Sometimes people want to blame all the ills and evils of public education on teachers. Sometimes teachers are part and parcel of the problem, but many (possibly most?) times they're not. Here's a letter I received from one such person:
I was very interested in some of your comments on homeschooling. For several years, I home-schooled my four children until going through a (very unwanted) divorce. Since I was going to have to work, I thought it would be better to put the two still at home into public school. The difference between the older two who were completely homeschooled, and the two who had to go into public school is very apparent, especially in respect for education and in respect for others.
I know there were a lot more factors at play than the difference in education. They moved from a stable family to a broken home, older sister went to college, older brother moved out to get away from Dad – all in the space of about a year. And it is also true that they are the children of two people, so I am not the only influence on them. But I spend part of every day sick to my stomach at the decisions I have made, or that have been made for me. Have I ruined their lives by the decisions I have made?
After having trouble finding any kind of financially rewarding work in the area where I live, having no retirement savings, etc. I decided to go back to school. Since I had always loved school, had taught a couple of years in small religious schools, and had homeschool experience, I majored in Elementary Education, thinking that was something I would love, and that I would be able to save most of my pay toward retirement. I now question the wisdom of this decision. The school settings I go into are appalling. How can I conscientiously do the things I am required to do as a public school teacher? To say nothing of put up with what teachers have to put up with?
The wild and untamable students rule the schools and form district policy. In the local school district, rather than do whatever it takes to control students, the teachers and principals are being forced to allow more and more behavior to go unpunished. ‘Referrals’ numbers are supposed to come down, and statistics are more important than the students, so... It takes the kids about two days to realize that they can get by with today what they could not get by with in the past. Bullying, disrespect, and violence run the schools. I have seen veteran teachers so frustrated they hop up and down in anger, or just quit trying and sit in a chair.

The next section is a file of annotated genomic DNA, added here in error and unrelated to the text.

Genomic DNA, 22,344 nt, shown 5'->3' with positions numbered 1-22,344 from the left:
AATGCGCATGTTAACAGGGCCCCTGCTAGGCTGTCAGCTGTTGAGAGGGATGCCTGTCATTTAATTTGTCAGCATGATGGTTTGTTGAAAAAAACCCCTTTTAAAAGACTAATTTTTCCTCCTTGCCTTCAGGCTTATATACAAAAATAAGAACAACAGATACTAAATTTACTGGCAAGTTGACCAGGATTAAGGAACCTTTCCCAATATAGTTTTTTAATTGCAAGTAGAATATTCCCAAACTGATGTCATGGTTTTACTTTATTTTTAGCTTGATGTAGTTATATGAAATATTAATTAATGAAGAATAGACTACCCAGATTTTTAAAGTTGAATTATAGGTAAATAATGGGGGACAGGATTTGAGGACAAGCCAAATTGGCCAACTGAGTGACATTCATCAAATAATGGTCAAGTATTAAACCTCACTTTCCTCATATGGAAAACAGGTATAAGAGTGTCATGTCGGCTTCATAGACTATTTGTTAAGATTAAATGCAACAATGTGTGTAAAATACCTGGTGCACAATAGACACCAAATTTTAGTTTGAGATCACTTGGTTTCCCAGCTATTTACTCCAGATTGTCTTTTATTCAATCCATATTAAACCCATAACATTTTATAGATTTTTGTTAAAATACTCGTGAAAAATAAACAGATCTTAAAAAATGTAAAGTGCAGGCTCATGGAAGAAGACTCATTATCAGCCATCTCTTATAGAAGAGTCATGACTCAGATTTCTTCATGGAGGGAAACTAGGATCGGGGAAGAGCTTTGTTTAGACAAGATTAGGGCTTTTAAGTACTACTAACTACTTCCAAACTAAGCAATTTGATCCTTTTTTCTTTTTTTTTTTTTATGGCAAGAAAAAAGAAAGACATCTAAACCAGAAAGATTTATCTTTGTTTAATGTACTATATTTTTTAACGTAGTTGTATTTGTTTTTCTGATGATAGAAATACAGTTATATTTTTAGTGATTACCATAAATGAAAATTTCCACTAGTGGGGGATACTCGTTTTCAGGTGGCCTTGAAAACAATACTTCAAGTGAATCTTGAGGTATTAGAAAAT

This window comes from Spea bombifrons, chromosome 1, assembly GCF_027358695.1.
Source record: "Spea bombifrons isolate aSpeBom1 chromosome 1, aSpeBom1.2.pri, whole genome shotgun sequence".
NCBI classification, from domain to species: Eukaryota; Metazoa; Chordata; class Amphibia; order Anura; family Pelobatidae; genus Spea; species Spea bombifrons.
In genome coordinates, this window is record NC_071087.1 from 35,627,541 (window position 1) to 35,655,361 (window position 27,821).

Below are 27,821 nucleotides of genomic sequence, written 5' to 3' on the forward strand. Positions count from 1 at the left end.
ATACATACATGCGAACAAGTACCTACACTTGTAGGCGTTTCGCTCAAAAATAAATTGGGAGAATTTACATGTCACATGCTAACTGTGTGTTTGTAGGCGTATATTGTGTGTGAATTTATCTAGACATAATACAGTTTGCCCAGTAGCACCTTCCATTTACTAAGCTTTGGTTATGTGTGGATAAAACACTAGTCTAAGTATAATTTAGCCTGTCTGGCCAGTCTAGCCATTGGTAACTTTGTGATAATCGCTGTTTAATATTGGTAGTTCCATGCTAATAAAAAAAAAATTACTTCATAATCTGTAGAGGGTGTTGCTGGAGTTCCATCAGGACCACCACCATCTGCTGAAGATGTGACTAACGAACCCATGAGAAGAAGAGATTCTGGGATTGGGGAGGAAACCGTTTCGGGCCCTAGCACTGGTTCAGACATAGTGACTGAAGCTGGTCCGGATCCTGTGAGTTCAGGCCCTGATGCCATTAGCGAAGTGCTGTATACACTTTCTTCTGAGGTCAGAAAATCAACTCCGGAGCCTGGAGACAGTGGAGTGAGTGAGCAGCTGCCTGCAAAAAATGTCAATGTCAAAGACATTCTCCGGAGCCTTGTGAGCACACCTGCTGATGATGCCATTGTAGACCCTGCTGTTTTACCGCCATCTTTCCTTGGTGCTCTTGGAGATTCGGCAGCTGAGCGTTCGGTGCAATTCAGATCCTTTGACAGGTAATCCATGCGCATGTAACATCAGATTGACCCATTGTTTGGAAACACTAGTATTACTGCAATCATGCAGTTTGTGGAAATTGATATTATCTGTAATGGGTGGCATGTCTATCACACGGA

The students who are in school to learn are left completely unprotected and untaught. Under the guise of a free and equal education for everyone, no one is getting a challenging and rewarding education, and no one is physically or emotionally safe, ever. The focus of daily activity, conversation, faculty/staff meetings, principal meetings, school board meetings is the students who are out of control. The blame ends up in the laps of the classroom teachers.
In the typical local public school classroom I do not use anything I learned at the College of Education. The training I need is for how to do crowd control at a state prison without the support of the warden. The teachers have been left hanging in the wind and the kids are in control. In many cases these kids have the full support of their parents! It is not uncommon for a teacher to be cursed for trying to ‘tell a child what to do.’
I have direct experience in several of the local schools. It is the exception rather than the rule to find a teacher who, with the support of her principal, is making her classroom a safe haven where no bad behavior is tolerated, and learning takes place in a loving, peaceful environment. I know of only one in the entire school district. I am sure she has no idea she is basically homeschooling 30 students!
Now I am graduated (with plenty of gray hair), wondering how to find a job in the middle of years of massive education cuts under our governor who touts herself as an “education governor.” I’m fearful I have taken the wrong path, and am in debt for nothing. I still love education, and genuinely like working with children of all ages, but am feeling hopeless about American education as an institution.
If you made it all the way through my venting session, I really appreciate it! Thanks for being a spot of sanity in the midst of craziness!